Thursday, July 16, 2009

Physiatry Added to Dictionary

It’s a word that’s been around since the days of the Truman presidency. But a patient
looking up “physiatry” would find nothing in the dictionary.

Until now.

Last week, Merriam-Webster Inc. released its list of the more than 100 entries now included in the latest edition of its Collegiate Dictionary. Physiatry, a synonym for physical medicine and rehabilitation, made the cut, along with locavore, fan fiction and earmark.

The physiatrists at Sinai Hospital couldn’t be happier about the linguistic recognition of their field.

"The addition of physiatry to the dictionary reflects the increased awareness of the medical specialty of physical medicine and rehabilitation,” says Scott Brown, M.D., the chief of the Department of Physical Medicine and Rehabilitation at Sinai Hospital in Baltimore. “The focus is not on treating a single organ system or disease process. The physiatrists in the Sinai Rehabilitation Center are part of a team of clinicians dedicated to reducing pain and restoring function for patients who suffer from a wide variety of conditions including back pain, head injury, trauma, amputation and stroke."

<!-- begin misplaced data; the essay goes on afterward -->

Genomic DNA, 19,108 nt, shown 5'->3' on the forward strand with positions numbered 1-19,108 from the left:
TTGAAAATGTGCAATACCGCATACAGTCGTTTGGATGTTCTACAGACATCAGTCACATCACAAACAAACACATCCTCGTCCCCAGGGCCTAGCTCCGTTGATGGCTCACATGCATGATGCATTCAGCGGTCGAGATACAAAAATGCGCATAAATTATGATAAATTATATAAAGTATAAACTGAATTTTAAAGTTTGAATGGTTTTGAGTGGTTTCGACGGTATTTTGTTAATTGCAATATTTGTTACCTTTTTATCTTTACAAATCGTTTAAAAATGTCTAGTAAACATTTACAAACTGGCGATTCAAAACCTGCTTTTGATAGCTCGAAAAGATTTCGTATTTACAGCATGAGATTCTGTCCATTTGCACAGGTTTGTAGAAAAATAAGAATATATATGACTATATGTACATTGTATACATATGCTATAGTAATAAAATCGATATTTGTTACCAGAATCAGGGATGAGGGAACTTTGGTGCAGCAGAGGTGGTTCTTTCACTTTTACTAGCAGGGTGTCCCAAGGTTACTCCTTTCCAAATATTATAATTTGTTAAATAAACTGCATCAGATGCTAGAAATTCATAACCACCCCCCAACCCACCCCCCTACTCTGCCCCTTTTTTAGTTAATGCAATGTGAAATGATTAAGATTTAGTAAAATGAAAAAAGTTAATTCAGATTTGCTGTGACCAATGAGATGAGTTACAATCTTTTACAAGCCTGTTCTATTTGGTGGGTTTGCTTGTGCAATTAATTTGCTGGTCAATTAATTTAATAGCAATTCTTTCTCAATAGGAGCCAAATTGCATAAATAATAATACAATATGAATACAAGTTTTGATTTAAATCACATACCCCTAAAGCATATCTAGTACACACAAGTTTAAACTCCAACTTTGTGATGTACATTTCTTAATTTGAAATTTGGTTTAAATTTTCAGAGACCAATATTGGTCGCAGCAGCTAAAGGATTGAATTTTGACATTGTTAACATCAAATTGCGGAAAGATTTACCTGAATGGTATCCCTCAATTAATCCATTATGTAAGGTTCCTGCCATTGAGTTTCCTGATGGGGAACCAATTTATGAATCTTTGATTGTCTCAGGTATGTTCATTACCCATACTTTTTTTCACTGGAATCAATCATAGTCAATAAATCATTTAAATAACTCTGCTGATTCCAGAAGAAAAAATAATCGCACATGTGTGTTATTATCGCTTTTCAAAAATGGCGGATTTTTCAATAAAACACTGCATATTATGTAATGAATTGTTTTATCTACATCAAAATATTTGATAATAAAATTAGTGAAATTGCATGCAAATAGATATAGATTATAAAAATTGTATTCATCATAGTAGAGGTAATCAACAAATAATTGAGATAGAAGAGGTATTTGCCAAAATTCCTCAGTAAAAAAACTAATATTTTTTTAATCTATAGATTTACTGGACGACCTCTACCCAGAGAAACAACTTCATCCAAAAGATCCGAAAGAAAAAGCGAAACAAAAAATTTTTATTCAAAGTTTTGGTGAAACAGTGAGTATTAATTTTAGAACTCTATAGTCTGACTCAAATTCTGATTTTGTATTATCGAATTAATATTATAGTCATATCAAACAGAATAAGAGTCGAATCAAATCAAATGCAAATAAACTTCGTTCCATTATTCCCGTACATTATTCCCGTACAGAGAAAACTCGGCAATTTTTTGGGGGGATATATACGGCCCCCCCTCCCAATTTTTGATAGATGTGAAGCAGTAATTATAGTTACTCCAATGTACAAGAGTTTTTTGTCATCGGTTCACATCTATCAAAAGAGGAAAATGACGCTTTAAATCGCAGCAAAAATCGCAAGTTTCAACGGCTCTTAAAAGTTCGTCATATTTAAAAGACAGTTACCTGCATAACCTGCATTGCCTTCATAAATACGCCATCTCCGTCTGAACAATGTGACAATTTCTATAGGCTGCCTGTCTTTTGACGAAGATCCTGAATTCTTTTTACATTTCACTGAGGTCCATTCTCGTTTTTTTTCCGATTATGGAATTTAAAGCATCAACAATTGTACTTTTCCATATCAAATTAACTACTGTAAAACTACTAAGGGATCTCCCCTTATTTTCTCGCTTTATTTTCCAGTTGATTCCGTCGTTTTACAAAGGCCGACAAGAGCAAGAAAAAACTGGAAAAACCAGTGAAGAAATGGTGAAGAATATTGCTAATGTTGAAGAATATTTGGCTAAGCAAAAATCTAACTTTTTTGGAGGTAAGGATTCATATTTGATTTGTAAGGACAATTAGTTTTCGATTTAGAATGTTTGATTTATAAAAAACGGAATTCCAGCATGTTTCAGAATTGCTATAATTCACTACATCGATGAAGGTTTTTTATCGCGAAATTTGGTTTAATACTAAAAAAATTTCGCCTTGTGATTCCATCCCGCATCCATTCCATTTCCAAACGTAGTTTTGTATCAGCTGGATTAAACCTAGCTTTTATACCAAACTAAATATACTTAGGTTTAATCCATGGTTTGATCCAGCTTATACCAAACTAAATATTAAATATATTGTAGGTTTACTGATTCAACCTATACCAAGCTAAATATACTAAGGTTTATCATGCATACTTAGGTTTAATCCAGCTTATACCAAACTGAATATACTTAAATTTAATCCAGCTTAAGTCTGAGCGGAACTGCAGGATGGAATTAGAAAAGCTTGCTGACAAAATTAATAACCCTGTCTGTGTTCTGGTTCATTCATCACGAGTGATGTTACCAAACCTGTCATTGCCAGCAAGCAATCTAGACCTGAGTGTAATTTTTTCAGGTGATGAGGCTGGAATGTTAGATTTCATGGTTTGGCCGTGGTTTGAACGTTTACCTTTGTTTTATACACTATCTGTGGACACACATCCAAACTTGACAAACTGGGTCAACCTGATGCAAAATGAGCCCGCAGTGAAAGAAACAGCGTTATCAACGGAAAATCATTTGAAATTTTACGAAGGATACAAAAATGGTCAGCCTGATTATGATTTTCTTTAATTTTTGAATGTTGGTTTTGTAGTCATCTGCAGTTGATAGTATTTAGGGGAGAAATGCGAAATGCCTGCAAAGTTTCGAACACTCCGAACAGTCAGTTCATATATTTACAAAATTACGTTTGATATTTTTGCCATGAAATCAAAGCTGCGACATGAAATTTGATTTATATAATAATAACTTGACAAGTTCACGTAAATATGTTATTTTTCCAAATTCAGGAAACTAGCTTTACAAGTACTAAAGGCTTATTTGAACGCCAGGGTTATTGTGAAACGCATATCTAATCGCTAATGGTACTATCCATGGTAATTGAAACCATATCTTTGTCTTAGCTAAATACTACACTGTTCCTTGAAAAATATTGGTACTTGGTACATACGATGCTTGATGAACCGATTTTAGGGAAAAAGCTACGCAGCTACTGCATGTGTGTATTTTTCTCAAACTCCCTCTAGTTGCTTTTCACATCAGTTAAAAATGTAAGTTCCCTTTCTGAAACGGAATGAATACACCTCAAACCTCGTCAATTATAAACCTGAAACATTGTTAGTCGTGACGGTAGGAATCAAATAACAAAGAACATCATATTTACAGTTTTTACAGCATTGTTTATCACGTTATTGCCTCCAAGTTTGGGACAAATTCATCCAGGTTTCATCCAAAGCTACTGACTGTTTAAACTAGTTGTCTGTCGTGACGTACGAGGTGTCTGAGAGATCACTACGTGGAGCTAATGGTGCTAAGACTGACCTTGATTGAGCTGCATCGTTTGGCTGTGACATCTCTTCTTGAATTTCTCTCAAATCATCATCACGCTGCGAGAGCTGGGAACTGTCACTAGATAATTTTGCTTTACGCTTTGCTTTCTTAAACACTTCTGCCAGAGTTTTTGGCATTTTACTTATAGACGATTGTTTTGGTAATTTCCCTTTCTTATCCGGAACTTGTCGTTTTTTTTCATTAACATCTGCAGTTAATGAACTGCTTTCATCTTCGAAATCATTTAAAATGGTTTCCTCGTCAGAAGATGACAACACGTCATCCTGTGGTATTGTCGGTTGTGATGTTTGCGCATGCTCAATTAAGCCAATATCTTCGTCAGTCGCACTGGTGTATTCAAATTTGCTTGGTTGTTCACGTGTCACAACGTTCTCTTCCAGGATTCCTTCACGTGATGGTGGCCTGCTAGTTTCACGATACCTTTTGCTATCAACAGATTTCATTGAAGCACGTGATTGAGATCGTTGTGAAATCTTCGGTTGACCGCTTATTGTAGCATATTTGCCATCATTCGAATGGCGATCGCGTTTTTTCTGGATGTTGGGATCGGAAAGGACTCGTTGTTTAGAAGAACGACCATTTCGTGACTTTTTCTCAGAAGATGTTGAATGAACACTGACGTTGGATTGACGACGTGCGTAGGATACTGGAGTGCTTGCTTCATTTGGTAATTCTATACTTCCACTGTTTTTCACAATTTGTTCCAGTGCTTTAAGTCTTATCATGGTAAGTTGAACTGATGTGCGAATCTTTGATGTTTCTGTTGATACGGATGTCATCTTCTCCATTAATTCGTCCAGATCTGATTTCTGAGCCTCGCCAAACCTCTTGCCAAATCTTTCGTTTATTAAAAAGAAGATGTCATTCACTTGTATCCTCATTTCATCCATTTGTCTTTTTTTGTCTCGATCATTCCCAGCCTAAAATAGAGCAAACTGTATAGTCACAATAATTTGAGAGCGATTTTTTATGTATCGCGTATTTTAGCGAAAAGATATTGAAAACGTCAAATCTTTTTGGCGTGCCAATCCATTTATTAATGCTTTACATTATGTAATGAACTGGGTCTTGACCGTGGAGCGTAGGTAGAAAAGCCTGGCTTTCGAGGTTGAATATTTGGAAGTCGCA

According to the American Academy of Physical Medicine and Rehabilitation, the field of physiatry began in the 1930s, and increased substantially as veterans returned from World War II with serious disabilities. The mission of helping them lead productive lives led to a new direction for the field. The Advisory Board of Medical Specialties granted physical medicine and rehabilitation its approval as a specialty of medicine in 1947.

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